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Product Details

  • ISBN-13: 9781555971595
  • Publisher: Graywolf Press
  • Publication date: 8/22/2006
  • Series: African Writers Series
  • Edition description: Reprint Edition
  • Pages: 256
  • Sales rank: 903,708
  • Product dimensions: 5.97 (w) x 8.96 (h) x 0.80 (d)

Meet the Author

Nuruddin Farah was born in 1945 in Baidoa, in what is now the Republic of Somalia. His Variations on the Theme of an African Dictatorship trilogy consists of the novels Sweet and Sour Milk, Sardines, and Close Sesame. His other books include From a Crooked Rib, A Naked Needle, and Maps. In 1991, he received the Swedish Tucholsky Literary Award, given to literary exiles, and he was the recipient of the German DAAD fellowship in 1990.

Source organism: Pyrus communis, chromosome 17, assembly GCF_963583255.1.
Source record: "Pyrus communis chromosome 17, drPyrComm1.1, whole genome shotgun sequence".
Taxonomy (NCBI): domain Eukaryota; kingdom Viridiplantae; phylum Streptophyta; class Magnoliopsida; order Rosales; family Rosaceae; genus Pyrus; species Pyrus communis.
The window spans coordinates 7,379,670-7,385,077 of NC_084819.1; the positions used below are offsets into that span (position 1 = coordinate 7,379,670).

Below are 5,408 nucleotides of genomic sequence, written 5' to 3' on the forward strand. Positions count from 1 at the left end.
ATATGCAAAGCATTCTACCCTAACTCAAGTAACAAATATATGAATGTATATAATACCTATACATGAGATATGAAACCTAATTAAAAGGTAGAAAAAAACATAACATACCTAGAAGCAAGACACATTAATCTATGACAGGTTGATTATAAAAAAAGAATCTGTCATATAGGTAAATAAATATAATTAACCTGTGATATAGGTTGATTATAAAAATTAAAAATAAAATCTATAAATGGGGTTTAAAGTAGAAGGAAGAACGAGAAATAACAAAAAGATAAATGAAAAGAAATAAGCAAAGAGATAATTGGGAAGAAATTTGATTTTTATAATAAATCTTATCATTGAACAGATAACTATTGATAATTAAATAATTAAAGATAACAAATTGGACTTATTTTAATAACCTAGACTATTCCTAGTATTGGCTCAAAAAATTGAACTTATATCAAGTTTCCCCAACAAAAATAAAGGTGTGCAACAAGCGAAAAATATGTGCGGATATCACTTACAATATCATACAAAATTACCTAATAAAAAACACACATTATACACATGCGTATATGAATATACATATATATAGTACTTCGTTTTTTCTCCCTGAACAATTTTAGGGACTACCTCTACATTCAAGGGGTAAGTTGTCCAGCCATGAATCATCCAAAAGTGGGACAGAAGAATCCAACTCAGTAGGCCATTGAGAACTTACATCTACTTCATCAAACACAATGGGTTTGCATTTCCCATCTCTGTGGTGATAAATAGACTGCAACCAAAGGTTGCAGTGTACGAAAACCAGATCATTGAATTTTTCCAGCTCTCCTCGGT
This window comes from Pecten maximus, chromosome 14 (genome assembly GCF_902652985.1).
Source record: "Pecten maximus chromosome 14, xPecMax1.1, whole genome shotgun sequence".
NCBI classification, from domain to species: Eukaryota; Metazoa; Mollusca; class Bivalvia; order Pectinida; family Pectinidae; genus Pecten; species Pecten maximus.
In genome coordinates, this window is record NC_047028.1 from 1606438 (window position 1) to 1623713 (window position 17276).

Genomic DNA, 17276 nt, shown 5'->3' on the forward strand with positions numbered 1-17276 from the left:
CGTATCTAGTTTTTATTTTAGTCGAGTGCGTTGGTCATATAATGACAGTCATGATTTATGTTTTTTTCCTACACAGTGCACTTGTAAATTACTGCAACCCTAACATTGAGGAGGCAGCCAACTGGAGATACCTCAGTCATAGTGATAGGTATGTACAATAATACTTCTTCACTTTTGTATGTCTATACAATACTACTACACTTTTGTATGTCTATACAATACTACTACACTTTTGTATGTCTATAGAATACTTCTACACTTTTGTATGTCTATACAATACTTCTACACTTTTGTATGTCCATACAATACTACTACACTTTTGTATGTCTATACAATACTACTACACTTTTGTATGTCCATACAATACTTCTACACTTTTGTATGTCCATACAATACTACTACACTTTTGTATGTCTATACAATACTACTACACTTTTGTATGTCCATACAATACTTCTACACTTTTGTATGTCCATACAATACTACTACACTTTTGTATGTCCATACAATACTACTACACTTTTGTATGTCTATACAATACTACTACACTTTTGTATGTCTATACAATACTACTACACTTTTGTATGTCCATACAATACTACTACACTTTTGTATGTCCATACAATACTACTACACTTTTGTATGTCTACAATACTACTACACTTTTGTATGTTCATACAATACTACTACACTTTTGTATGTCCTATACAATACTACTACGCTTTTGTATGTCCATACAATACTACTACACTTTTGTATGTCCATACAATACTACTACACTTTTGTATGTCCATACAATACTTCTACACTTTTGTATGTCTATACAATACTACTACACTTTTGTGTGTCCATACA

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First Chapter

Sweet and Sour Milk

By Nuruddin Farah

Graywolf Press

Copyright © 1992 Nuruddin Farah
All right reserved.

ISBN: 1-55597-159-8


Like a baby with a meatless bone in his mouth, a bone given him by his mother to suck while she is in the kitchen minding the pot which has now begun to sing....

There was something very disturbing about his features today, there was something which suggested an untidiness of a sort-rather like a cotton dress washed in salty water and worn until it reeks of human sweat. There was something very vulnerable about his looks, something quite restless. He breathed billows his lungs' size. His tongue, swollen and red, rolled in the discharge of pain. Soyaan held his mother's hand, held it lovingly and tightly, and he pressed it.